At the top, everyone got off the bus and collected their skis. Thoughts of sneaking onto the bus disappeared as it left the second our skis were off the rack. Our small group of riders had sort of become a club, feeling a bit of comradery, never speaking to each other, but no dues, either. Latching up, I followed the group as they slowly traversed a ridge with a steep drop off to the right. OK, more accurately, a sheer cliff to the right. Every 15-25 feet or so, one of the group members would peel off and head down the slope. I kept following the guy in front of me, hoping he would lead us to a more gradual slope. It didn’t happen. As hard as it was to comprehend, the further we went along the ridge, the steeper the drop off to the right became.

This is the steepness I recall on the mountain.

With only 3 guys left, we finally reached the end. Hope of finding a gentler slope vanished. Instead, here was a T-Bar leading up and off to the left, into a deep white mist. Running out of options and terrified of having to ski off the cliff to my right, I followed my two remaining buddies as they hooked onto the T-Bar and we were pulled higher up the mountain. Examining the areas slopes sometime later, I realized I was heading to an area called “Tombstone Ridge.”

Arriving at the top, it felt as if I was close to the summit. It was colder. My two friends quickly disappeared into the thick fog covering the slope below, and the wind began to pick up. It was late afternoon and I was alone, at the top of a mountain, wearing skis. Everyone was gone. Thoughts of ski management people finding me in the spring alternated with my mumbling to myself “Don’t panic, take it one step at a time.”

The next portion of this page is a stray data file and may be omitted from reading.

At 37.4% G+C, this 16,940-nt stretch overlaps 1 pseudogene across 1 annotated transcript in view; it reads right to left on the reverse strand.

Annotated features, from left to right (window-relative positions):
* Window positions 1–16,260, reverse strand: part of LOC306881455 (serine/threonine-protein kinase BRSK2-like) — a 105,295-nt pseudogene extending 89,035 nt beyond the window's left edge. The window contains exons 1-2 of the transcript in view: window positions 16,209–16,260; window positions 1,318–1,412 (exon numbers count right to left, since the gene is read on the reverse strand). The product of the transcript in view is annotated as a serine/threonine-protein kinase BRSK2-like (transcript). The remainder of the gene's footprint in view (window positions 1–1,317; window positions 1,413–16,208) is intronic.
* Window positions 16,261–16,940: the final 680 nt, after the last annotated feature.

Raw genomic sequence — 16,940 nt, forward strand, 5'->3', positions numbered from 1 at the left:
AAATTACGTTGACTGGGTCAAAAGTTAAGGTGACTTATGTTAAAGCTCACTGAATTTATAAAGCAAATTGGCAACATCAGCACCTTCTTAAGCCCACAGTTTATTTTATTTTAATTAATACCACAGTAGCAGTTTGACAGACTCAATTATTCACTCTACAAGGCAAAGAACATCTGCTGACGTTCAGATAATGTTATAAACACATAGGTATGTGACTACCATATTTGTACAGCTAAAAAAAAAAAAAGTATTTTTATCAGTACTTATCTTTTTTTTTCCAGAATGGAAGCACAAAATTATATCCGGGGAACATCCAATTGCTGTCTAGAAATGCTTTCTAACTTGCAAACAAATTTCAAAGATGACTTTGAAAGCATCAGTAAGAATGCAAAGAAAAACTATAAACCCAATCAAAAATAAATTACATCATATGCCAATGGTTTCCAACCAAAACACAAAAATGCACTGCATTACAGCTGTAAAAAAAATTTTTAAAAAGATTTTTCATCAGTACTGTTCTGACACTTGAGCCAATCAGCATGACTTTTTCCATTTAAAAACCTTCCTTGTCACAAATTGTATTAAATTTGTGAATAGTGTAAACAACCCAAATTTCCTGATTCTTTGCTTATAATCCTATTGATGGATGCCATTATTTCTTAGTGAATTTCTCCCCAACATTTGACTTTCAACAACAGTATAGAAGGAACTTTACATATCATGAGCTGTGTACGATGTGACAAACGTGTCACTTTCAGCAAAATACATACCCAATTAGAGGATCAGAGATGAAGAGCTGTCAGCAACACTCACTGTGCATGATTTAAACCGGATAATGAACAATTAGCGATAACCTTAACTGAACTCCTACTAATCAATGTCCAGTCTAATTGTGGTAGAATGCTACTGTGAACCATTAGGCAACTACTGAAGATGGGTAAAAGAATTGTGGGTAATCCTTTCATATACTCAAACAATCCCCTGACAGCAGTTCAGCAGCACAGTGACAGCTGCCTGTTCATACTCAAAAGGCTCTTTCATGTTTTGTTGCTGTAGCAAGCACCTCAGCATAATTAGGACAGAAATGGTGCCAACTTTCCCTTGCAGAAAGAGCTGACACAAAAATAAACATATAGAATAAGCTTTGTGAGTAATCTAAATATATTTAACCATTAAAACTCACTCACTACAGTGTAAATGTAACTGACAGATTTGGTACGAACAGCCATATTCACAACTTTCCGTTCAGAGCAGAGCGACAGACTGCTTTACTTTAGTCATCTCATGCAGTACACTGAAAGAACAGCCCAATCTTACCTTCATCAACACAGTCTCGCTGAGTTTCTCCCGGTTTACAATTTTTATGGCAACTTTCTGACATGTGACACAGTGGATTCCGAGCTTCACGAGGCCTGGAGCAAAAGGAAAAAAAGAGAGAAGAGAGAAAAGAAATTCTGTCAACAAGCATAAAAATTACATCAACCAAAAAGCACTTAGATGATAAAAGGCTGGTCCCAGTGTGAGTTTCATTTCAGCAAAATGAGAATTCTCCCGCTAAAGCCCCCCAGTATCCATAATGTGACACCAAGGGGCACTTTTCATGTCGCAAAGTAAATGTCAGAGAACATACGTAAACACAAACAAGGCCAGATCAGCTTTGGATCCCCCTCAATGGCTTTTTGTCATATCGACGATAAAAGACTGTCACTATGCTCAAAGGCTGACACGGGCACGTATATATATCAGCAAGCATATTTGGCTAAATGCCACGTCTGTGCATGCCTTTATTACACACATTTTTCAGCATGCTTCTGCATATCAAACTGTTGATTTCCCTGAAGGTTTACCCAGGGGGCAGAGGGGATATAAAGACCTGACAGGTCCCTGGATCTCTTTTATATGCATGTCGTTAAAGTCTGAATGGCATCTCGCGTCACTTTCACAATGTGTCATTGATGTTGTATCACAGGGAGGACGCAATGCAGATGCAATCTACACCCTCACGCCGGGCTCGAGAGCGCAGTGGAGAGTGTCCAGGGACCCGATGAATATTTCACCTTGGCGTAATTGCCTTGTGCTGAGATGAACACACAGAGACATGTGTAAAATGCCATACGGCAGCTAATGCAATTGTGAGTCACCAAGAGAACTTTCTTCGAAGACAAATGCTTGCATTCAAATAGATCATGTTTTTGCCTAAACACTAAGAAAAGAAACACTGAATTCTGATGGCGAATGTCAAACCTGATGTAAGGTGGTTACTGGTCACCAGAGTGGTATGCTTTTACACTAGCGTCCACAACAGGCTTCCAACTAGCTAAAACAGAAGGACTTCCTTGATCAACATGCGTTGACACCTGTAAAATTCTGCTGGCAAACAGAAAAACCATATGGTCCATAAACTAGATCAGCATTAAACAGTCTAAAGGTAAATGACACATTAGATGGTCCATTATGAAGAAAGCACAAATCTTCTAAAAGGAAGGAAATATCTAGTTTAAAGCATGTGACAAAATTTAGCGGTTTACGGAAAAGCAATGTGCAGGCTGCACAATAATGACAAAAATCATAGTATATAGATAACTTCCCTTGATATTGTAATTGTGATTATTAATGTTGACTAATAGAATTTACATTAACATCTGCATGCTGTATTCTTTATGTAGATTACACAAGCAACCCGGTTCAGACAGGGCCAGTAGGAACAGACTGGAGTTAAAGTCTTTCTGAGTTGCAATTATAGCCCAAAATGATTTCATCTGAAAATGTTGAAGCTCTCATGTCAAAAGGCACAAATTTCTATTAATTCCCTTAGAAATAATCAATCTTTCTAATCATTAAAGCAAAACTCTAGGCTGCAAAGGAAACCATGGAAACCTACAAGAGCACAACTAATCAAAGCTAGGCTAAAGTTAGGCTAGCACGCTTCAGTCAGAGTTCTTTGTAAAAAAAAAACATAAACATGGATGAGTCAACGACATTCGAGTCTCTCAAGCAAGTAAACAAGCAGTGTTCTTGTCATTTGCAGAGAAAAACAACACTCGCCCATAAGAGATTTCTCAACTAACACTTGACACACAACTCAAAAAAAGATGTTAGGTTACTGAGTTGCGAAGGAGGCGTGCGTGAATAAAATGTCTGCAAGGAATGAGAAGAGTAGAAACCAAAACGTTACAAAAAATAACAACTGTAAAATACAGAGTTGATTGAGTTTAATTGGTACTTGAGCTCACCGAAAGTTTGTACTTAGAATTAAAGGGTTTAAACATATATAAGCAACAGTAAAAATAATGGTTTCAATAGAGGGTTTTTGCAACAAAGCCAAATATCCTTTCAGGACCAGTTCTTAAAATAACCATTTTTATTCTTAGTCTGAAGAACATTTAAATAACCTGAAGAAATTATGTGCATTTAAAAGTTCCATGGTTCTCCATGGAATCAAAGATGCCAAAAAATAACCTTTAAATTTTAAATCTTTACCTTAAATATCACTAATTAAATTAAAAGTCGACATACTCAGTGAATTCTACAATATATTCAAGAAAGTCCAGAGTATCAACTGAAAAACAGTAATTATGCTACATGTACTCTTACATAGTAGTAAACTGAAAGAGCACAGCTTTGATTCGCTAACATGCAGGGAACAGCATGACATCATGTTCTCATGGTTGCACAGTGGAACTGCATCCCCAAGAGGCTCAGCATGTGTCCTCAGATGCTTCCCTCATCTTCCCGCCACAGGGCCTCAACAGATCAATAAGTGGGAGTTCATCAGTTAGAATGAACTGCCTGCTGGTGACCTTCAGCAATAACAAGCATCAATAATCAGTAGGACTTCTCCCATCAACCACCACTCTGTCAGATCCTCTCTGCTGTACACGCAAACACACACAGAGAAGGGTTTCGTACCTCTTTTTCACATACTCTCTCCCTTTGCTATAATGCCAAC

It turns out lack of visibility can be a good thing. Because of the fog, I was unable to see very far down the mountain. Looking across a steep, icy slope, I saw a mid-sized pine tree, the nice Christmas-y type, 25 feet tall with big, wide branches at the bottom. I decided to go across the slope, rather than down, and into the tree’s lower limbs to stop my momentum. Miraculously, it worked.   More important, from this vantage point, I saw another tree on the other side of the slope, only a little bit further down, and I proceeded to ski directly into it as before, using the branches to break my rapidly accelerating pace.

This seemed to work. I crashed from one tree to another, not dying. Sure, I was skinned up a bit, but thick gloves and goggles make for better protection than you might think. But this was exhausting.  While recovering and gathering my energy in the branches of a tree, out of the mist came the savior I’d secretly been praying for. A skier in the distinctive uniform of the Ski Patrol was headed in my direction. “Oh, thank God, I am saved.” I thought.

The patrol person expertly skied right up to me, finessed a quick little turn and stopped, lifted her goggles and shouted to me through the howling wind, “Are you okay? Do you need any help?” OMG, it was a woman, a girl! Before thinking I said, “No, no, I’m fine, just catching a breather.” And with no time for me to reconsider my foolish response, she adjusted her gloves, smiled at me, pulled down her goggles and skied off down the hill. I thought to myself, “God, I am an idiot and a moron!”

The tree-to-tree skiing technique kept me from killing myself for the next few hours (well, okay, maybe 15 minutes) and I came to an ice-covered half-pipe-like formation. With no trees to slow my fall, I sat down, undid my skis and slid down through the bowl on my butt. Not the most dignified way to come down a mountain, but I did not die, either.

long straight slope through the treesEmerging at the bottom of the trough, I saw a sign showing a list of runs heading off in different directions. And then, one of the most beautiful things I’ve ever seen in my life, right in the middle of the list, was a blue diamond indicator (intermediate slope) and an arrow pointing to my left. I headed in that direction immediately and 30 minutes later, reached the bottom of the hill, alive, and able to recount this story.